2. It depends on the weight of the occupant. Warbonnet has a nice guide for that, recommending different layer options and fabric weights by the weight of the occupant.
    3. Generally, a tarp is better. It allows for less condensation and more windproofing (if you make one with doors). It also offers a place to cook and be dry when the weather is coming down. Since you don't have to worry about ground water with a hammock (at least, if you do, there's a lot more to worry about than just some rain and wind ), one of the major bonuses of using a bivvy is negated by the hammock proper. Even with a bivvy, most folks use a minimalist tarp to keep the weather off of their faces.


    Suspension is probably the biggest thing. Use life-bearing rated stuff for your suspension (all of our cottage industry guys here do) that doesn't stretch, not paracord or nylon webbing. Polyester strapping and dyneema lines seem to be the most popular. Amsteel Blue in 1/8" is probably the most common line used.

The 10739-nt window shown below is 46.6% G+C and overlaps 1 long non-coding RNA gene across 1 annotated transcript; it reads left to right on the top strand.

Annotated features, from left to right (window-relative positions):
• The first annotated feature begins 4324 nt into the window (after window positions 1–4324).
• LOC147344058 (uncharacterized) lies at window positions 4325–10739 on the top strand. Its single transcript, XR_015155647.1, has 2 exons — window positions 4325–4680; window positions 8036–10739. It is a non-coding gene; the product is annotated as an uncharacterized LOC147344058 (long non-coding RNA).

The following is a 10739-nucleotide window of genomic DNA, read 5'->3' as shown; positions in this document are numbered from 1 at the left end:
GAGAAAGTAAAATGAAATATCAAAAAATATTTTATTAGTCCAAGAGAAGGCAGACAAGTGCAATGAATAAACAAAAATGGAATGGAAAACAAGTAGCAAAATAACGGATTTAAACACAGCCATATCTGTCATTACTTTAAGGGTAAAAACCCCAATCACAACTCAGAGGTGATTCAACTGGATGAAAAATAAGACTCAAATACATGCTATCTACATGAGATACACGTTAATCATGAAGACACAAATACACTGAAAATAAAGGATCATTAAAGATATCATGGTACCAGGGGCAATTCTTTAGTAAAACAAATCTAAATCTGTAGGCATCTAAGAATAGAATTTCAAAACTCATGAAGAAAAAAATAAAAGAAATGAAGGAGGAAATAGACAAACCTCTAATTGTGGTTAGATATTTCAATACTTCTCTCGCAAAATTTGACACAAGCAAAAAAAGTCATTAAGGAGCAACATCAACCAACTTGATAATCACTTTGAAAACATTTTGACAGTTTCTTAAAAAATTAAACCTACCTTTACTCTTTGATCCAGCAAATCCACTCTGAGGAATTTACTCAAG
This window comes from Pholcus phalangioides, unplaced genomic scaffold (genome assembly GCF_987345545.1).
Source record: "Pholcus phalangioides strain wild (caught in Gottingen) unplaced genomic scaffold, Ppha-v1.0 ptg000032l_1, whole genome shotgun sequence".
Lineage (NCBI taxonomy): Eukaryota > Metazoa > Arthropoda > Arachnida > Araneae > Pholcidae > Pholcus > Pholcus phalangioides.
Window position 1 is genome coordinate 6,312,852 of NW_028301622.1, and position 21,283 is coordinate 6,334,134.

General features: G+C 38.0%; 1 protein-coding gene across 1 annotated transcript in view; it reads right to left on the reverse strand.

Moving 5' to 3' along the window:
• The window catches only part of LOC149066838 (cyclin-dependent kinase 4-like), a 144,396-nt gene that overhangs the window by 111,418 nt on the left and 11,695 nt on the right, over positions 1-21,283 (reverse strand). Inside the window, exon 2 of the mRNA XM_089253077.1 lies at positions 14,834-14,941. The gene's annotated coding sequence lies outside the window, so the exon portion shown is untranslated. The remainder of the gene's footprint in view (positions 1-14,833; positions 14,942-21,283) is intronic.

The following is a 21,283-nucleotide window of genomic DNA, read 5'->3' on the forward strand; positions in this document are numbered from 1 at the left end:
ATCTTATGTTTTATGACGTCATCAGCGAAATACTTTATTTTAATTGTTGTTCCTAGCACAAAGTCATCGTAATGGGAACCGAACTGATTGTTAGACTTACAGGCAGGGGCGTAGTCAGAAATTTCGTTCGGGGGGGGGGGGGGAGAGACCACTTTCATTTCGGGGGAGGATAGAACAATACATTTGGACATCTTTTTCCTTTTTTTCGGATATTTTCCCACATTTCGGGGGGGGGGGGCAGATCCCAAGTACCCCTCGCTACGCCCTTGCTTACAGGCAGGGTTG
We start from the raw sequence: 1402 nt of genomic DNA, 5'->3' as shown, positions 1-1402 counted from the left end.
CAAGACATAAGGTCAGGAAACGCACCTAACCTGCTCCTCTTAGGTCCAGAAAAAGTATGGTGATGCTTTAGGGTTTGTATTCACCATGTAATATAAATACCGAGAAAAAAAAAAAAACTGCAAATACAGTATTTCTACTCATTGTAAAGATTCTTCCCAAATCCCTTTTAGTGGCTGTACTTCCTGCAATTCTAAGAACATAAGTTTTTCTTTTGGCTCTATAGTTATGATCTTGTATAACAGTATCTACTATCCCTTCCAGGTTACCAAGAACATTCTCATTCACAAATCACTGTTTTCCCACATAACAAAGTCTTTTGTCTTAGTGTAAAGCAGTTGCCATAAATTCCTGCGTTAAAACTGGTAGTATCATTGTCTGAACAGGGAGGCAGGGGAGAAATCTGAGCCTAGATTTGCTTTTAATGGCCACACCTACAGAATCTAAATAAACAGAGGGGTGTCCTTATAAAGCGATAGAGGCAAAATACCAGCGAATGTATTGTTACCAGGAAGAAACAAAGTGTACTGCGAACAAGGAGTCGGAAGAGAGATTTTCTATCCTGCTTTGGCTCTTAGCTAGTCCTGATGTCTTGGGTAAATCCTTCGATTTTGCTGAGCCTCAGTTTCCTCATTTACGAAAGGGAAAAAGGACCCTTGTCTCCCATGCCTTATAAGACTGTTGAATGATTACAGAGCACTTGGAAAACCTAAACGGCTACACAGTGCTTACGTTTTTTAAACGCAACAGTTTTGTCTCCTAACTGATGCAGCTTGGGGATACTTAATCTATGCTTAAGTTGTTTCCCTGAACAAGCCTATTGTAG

Hope it helps!

  3. #3
    New Member cjnelson's Avatar
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    Thanks for all the help! The Just Jeff page on whipping was really informative, so I think I will follow that. I hadn't thought about condensation, so it sounds like a tarp would definitely be better to start with. I was also about to order some nylon webbing, so thanks for stopping me and pointing out some better suspension! I have one question regarding the 550 cord. I've heard that is not good to use for the ridge line and suspension, but do you think it would be okay for whipping?
    Thanks again!

  4. #4
    PapaSmurf's Avatar
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    Quote Originally Posted by cjnelson View Post
    1. Is it possible to make an A-sym hammock without using tie-down points?
    First of all, Hi and Welcome.

    The tie-outs hold open the hammock and netting and keep it from sagging against you, giving you more room inside. Think of a floppy tent with no poles to hold it away from you. The tent is the same size with or without the poles, but much more cramped feeling.